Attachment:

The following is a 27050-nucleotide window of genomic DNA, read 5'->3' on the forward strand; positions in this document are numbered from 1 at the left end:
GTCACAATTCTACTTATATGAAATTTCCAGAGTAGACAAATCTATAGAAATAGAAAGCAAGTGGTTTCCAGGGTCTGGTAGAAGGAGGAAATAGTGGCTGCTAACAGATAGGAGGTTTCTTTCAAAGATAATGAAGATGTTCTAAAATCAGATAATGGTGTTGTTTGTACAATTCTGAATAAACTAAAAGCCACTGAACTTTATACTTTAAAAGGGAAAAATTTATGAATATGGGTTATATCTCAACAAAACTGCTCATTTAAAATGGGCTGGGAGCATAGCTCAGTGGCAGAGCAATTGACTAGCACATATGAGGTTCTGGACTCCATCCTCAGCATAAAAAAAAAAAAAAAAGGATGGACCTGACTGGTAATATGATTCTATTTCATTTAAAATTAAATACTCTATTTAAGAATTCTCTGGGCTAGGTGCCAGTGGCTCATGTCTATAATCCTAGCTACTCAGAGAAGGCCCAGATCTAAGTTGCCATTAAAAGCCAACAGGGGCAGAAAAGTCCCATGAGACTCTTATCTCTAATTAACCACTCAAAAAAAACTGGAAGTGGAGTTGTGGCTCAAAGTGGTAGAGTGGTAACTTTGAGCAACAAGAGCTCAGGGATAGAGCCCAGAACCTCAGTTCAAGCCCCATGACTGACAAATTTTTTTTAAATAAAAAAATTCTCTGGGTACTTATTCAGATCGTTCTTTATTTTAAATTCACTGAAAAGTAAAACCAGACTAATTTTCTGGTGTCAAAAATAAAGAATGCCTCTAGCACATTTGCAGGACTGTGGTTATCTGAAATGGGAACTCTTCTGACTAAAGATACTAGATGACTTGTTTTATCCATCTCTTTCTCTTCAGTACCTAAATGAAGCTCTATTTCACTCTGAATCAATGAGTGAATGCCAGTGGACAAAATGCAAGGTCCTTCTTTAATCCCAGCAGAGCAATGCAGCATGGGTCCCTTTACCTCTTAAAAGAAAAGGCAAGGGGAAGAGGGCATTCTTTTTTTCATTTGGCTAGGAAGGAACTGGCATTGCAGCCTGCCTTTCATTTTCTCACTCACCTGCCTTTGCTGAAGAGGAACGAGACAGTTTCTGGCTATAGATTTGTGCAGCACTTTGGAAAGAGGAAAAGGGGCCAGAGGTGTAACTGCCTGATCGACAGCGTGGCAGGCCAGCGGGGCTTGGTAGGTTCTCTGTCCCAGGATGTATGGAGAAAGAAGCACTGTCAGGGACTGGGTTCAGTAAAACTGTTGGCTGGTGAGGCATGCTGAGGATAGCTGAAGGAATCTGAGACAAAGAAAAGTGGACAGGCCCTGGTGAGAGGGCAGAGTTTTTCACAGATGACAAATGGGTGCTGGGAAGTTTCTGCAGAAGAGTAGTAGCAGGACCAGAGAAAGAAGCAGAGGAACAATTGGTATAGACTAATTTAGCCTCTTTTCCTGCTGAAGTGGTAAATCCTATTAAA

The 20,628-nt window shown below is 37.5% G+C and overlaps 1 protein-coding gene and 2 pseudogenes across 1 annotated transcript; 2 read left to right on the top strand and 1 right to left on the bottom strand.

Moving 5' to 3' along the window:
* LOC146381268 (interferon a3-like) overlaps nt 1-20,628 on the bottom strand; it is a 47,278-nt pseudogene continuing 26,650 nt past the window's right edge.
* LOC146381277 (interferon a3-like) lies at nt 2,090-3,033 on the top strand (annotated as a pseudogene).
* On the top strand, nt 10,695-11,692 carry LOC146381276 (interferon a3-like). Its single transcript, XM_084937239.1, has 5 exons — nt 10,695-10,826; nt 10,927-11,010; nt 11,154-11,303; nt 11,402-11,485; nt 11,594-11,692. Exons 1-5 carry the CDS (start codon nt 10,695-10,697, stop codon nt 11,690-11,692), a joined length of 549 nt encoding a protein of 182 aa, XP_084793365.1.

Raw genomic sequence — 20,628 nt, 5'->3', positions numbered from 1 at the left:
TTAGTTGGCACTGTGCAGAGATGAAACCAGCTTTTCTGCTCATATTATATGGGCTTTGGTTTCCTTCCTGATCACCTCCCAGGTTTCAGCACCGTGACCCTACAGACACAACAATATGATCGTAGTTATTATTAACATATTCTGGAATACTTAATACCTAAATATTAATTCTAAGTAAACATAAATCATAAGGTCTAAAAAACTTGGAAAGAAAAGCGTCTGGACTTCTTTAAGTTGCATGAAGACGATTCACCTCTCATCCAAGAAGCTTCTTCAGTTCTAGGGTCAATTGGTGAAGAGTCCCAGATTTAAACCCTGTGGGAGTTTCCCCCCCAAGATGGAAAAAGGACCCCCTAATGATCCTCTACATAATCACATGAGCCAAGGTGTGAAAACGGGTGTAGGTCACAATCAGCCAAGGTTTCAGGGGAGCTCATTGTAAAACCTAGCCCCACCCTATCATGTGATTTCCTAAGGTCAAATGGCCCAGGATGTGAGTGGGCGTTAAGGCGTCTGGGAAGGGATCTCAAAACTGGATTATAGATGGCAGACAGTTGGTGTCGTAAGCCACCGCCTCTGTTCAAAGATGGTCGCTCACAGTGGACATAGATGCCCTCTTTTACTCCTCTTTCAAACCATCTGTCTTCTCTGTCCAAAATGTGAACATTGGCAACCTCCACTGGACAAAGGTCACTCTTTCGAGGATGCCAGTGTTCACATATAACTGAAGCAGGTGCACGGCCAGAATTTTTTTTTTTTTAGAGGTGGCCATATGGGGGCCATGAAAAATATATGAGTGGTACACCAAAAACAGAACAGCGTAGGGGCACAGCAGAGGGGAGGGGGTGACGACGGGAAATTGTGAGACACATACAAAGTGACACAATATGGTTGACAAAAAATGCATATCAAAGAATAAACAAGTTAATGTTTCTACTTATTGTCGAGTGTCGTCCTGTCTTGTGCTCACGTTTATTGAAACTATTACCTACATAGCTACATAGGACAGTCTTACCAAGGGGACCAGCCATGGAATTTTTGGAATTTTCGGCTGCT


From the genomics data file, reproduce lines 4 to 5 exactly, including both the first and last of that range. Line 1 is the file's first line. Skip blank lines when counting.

Moving 5' to 3' along the window:
* LOC146381268 (interferon a3-like) overlaps nt 1-20,628 on the bottom strand; it is a 47,278-nt pseudogene continuing 26,650 nt past the window's right edge.